Damonti points out that the location of clinical trials can also present a barrier. “Many clinical trials are conducted at large urban academic centers,” he says. “These are excellent institutions, but they are not always conducive or welcoming to minority patients, and they’re not necessarily where they get their regular care. Transportation can also be a barrier. And, of course, very few clinical trials are located in rural areas.”

Damonti hopes that BMSF’s partnership with National Medical Fellowships (NMF) will help break down these barriers. NMF, which was founded in 1946, provides scholarships and support to minority students in healthcare.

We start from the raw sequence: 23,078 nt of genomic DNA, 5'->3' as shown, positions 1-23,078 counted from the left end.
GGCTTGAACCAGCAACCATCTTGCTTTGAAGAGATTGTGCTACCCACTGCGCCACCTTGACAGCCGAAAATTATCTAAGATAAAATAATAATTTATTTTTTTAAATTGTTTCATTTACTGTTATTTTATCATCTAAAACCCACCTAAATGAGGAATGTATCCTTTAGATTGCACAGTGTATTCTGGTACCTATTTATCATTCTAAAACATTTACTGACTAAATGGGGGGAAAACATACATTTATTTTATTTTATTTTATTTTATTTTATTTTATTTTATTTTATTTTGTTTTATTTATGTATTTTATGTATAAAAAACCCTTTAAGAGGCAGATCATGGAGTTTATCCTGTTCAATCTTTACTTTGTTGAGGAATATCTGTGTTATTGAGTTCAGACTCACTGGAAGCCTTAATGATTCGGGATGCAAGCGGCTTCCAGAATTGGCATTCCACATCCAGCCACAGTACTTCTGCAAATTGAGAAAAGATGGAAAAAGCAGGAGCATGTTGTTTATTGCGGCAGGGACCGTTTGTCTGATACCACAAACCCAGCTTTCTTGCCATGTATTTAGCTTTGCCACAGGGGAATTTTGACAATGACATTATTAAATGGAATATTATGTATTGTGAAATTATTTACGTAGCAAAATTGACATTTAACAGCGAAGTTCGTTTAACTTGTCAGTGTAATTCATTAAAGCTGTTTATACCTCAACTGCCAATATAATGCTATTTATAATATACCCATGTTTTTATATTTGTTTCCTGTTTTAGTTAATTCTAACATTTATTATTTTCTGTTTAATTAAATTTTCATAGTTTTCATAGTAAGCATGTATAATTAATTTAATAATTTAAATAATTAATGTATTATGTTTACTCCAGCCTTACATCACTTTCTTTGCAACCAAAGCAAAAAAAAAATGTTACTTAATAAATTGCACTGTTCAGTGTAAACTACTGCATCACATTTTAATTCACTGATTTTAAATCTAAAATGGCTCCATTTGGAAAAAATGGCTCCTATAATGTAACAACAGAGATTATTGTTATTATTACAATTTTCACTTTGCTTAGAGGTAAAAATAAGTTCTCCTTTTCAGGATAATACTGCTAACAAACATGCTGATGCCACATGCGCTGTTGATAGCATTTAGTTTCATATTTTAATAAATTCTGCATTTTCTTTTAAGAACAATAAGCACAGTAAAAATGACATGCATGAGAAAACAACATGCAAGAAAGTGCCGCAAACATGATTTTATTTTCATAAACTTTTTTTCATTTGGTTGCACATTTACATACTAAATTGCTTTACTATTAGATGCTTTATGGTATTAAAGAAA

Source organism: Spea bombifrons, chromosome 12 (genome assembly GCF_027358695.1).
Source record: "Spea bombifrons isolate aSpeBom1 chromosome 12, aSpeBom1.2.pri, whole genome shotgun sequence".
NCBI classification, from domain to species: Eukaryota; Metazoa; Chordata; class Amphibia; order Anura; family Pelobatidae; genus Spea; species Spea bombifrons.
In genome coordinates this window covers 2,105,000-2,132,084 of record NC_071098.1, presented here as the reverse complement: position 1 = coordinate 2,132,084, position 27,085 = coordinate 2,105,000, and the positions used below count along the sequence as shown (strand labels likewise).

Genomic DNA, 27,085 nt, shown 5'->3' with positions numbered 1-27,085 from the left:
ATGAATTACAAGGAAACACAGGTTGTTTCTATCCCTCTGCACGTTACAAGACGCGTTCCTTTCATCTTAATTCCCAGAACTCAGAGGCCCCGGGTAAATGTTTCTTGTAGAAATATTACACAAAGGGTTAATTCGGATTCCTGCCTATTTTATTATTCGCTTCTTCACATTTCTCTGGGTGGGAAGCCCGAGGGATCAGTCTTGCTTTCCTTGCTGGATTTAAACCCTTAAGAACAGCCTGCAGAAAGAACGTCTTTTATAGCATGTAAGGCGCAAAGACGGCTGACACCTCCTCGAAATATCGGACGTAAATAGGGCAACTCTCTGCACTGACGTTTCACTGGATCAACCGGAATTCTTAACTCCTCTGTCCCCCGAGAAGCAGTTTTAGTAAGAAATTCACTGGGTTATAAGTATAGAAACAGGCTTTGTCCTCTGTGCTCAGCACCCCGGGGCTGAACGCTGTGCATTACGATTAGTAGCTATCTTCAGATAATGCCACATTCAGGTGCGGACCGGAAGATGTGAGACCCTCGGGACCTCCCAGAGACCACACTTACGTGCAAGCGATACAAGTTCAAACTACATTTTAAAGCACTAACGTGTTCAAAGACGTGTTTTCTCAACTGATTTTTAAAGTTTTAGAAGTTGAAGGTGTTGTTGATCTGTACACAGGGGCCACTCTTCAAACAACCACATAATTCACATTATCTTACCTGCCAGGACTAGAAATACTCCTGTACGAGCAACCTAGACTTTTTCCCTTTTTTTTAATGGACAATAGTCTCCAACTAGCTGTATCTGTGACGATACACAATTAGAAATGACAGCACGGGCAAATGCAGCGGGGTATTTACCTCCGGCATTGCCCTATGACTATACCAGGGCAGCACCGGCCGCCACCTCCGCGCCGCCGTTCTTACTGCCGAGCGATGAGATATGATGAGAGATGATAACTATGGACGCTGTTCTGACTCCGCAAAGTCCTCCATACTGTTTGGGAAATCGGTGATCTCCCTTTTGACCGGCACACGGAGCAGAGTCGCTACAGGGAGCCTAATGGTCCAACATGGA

“For 70 years, NMF has been a leader in the support of underrepresented minorities in medical schools,” Damonti said. “That is their sweet spot. They have an enormous network of medical students and medical professionals who live in and are able to connect to diverse communities across the country.”

Perhaps unsurprising, main funders in this space include other pharmaceutical companies and their foundations. Amgen has supported clinical trial diversity, and more recently, Novartis US Foundation made a $25 million commitment to health equity with a focus on making trials more diverse.

Damonti points out that BMSF has been around for 21 years, and has developed a track record of healthcare philanthropy around the world. This new initiative actually grew out of the foundation’s work treating HIV/AIDS patients in Africa in the 1990s.